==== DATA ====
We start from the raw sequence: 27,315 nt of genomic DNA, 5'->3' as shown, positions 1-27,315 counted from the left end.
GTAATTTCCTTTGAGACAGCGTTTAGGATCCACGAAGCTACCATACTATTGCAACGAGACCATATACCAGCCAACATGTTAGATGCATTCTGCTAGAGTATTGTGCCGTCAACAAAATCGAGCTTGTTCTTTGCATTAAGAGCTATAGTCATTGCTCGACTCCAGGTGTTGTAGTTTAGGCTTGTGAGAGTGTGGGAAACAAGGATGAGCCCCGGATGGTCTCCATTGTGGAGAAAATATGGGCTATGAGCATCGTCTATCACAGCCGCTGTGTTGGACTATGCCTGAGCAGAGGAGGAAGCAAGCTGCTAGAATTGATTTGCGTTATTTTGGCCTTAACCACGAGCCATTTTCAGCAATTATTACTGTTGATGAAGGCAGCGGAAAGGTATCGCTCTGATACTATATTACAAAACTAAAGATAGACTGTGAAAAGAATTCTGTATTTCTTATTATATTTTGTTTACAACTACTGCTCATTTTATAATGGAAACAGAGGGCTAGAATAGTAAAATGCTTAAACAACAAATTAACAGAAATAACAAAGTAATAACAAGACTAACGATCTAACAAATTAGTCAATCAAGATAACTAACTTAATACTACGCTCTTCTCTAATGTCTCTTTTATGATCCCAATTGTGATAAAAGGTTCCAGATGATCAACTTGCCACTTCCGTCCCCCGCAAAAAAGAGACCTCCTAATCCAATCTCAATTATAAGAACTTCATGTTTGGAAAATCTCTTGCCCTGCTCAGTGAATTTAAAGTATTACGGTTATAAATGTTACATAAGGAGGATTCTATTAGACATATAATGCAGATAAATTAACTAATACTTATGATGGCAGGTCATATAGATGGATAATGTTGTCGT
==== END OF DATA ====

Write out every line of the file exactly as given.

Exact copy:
We start from the raw sequence: 27,315 nt of genomic DNA, 5'->3' as shown, positions 1-27,315 counted from the left end.
GTAATTTCCTTTGAGACAGCGTTTAGGATCCACGAAGCTACCATACTATTGCAACGAGACCATATACCAGCCAACATGTTAGATGCATTCTGCTAGAGTATTGTGCCGTCAACAAAATCGAGCTTGTTCTTTGCATTAAGAGCTATAGTCATTGCTCGACTCCAGGTGTTGTAGTTTAGGCTTGTGAGAGTGTGGGAAACAAGGATGAGCCCCGGATGGTCTCCATTGTGGAGAAAATATGGGCTATGAGCATCGTCTATCACAGCCGCTGTGTTGGACTATGCCTGAGCAGAGGAGGAAGCAAGCTGCTAGAATTGATTTGCGTTATTTTGGCCTTAACCACGAGCCATTTTCAGCAATTATTACTGTTGATGAAGGCAGCGGAAAGGTATCGCTCTGATACTATATTACAAAACTAAAGATAGACTGTGAAAAGAATTCTGTATTTCTTATTATATTTTGTTTACAACTACTGCTCATTTTATAATGGAAACAGAGGGCTAGAATAGTAAAATGCTTAAACAACAAATTAACAGAAATAACAAAGTAATAACAAGACTAACGATCTAACAAATTAGTCAATCAAGATAACTAACTTAATACTACGCTCTTCTCTAATGTCTCTTTTATGATCCCAATTGTGATAAAAGGTTCCAGATGATCAACTTGCCACTTCCGTCCCCCGCAAAAAAGAGACCTCCTAATCCAATCTCAATTATAAGAACTTCATGTTTGGAAAATCTCTTGCCCTGCTCAGTGAATTTAAAGTATTACGGTTATAAATGTTACATAAGGAGGATTCTATTAGACATATAATGCAGATAAATTAACTAATACTTATGATGGCAGGTCATATAGATGGATAATGTTGTCGT